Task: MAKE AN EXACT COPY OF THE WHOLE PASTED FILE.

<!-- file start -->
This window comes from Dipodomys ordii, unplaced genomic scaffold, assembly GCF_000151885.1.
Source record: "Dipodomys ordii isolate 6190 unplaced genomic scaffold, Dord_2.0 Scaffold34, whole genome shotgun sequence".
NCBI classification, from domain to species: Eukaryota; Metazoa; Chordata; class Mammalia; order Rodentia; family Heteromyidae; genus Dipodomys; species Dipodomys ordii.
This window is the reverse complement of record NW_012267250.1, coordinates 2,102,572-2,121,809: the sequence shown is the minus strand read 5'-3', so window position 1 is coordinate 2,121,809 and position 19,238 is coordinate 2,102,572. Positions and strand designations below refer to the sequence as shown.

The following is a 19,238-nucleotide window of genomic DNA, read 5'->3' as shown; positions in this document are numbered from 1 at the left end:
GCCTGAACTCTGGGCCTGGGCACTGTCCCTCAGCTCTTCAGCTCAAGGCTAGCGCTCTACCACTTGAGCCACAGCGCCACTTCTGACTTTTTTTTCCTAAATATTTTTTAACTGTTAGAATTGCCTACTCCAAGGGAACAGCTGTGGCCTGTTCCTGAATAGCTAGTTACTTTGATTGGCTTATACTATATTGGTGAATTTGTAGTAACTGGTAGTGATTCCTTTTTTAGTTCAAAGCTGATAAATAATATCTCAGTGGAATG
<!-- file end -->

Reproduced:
This window comes from Dipodomys ordii, unplaced genomic scaffold, assembly GCF_000151885.1.
Source record: "Dipodomys ordii isolate 6190 unplaced genomic scaffold, Dord_2.0 Scaffold34, whole genome shotgun sequence".
NCBI classification, from domain to species: Eukaryota; Metazoa; Chordata; class Mammalia; order Rodentia; family Heteromyidae; genus Dipodomys; species Dipodomys ordii.
This window is the reverse complement of record NW_012267250.1, coordinates 2,102,572-2,121,809: the sequence shown is the minus strand read 5'-3', so window position 1 is coordinate 2,121,809 and position 19,238 is coordinate 2,102,572. Positions and strand designations below refer to the sequence as shown.

The following is a 19,238-nucleotide window of genomic DNA, read 5'->3' as shown; positions in this document are numbered from 1 at the left end:
GCCTGAACTCTGGGCCTGGGCACTGTCCCTCAGCTCTTCAGCTCAAGGCTAGCGCTCTACCACTTGAGCCACAGCGCCACTTCTGACTTTTTTTTCCTAAATATTTTTTAACTGTTAGAATTGCCTACTCCAAGGGAACAGCTGTGGCCTGTTCCTGAATAGCTAGTTACTTTGATTGGCTTATACTATATTGGTGAATTTGTAGTAACTGGTAGTGATTCCTTTTTTAGTTCAAAGCTGATAAATAATATCTCAGTGGAATG